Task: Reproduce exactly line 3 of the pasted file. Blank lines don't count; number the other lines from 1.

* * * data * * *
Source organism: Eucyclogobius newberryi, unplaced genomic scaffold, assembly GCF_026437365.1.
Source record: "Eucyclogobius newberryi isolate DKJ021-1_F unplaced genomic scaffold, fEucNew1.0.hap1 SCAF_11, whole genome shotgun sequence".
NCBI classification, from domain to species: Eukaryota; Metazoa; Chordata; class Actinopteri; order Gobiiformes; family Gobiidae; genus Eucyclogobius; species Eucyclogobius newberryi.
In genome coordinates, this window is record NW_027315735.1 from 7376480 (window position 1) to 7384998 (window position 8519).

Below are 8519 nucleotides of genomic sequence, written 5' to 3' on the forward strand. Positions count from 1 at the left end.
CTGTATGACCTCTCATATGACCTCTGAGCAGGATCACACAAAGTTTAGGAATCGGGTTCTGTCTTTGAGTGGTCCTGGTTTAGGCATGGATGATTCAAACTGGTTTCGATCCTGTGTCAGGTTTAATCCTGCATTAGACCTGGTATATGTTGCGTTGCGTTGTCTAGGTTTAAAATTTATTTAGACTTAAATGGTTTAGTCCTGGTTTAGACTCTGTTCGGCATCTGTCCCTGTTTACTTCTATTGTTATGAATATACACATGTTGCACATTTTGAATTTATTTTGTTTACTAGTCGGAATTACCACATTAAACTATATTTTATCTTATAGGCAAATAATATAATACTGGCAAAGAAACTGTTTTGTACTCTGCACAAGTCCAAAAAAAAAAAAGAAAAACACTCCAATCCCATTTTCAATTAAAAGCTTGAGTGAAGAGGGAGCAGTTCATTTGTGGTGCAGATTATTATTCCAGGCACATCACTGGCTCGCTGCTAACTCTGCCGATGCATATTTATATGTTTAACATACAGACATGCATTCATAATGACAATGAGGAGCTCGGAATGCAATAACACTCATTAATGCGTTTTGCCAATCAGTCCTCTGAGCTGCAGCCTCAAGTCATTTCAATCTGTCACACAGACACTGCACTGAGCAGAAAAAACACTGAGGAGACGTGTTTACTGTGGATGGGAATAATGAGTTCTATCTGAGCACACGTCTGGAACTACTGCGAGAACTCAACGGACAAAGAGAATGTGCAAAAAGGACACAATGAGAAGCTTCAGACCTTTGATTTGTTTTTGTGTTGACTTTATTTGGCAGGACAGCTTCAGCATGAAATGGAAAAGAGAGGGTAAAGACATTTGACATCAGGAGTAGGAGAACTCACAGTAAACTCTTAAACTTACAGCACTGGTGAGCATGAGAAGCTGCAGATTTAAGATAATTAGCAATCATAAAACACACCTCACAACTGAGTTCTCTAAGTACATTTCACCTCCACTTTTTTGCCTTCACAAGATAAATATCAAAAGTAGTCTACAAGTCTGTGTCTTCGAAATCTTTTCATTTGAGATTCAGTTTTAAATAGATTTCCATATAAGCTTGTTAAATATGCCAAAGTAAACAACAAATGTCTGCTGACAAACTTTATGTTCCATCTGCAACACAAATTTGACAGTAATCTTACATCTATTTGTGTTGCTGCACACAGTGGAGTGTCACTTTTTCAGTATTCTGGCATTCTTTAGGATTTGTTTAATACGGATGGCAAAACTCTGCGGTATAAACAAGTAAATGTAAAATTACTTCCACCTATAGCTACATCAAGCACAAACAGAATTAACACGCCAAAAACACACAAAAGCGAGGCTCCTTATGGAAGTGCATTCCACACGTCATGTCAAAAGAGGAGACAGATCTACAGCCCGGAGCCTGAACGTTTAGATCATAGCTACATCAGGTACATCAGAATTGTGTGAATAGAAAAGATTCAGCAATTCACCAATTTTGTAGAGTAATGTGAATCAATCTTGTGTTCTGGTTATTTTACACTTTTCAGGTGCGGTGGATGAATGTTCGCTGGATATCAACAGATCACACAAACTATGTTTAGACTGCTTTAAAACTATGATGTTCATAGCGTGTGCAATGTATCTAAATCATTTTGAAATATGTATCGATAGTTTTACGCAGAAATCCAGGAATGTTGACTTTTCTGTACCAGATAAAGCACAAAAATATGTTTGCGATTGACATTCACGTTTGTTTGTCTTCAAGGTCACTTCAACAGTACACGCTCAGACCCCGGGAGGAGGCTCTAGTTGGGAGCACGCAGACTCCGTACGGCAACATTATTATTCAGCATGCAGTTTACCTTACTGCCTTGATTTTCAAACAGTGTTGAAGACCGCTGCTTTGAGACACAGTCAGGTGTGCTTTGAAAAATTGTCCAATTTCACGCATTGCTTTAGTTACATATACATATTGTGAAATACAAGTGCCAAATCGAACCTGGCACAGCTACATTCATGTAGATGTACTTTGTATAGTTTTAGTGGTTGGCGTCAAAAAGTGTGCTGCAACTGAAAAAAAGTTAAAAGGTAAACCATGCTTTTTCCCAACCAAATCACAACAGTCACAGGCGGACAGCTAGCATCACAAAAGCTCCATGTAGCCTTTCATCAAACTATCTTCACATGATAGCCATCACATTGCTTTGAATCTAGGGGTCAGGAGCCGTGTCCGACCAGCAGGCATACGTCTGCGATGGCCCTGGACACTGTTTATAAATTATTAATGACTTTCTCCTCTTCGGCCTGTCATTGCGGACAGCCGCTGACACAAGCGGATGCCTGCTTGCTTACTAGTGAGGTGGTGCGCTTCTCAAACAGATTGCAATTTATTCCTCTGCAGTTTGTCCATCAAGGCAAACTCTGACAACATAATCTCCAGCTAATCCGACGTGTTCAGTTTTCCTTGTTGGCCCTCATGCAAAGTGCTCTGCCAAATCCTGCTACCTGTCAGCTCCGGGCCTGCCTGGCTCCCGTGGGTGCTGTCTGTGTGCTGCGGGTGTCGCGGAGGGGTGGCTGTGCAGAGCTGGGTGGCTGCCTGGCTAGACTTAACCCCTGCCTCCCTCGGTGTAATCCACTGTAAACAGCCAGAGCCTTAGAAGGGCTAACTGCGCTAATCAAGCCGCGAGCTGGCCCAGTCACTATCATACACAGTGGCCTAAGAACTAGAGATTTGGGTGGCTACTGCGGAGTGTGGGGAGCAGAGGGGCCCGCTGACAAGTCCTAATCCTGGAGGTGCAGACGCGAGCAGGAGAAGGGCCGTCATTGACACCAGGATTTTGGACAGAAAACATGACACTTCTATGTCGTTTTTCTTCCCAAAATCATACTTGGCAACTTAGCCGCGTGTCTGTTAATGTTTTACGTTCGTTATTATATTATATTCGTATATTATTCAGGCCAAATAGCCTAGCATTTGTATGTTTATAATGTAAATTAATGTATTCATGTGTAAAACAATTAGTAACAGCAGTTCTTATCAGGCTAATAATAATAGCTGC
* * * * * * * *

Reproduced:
NCBI classification, from domain to species: Eukaryota; Metazoa; Chordata; class Actinopteri; order Gobiiformes; family Gobiidae; genus Eucyclogobius; species Eucyclogobius newberryi.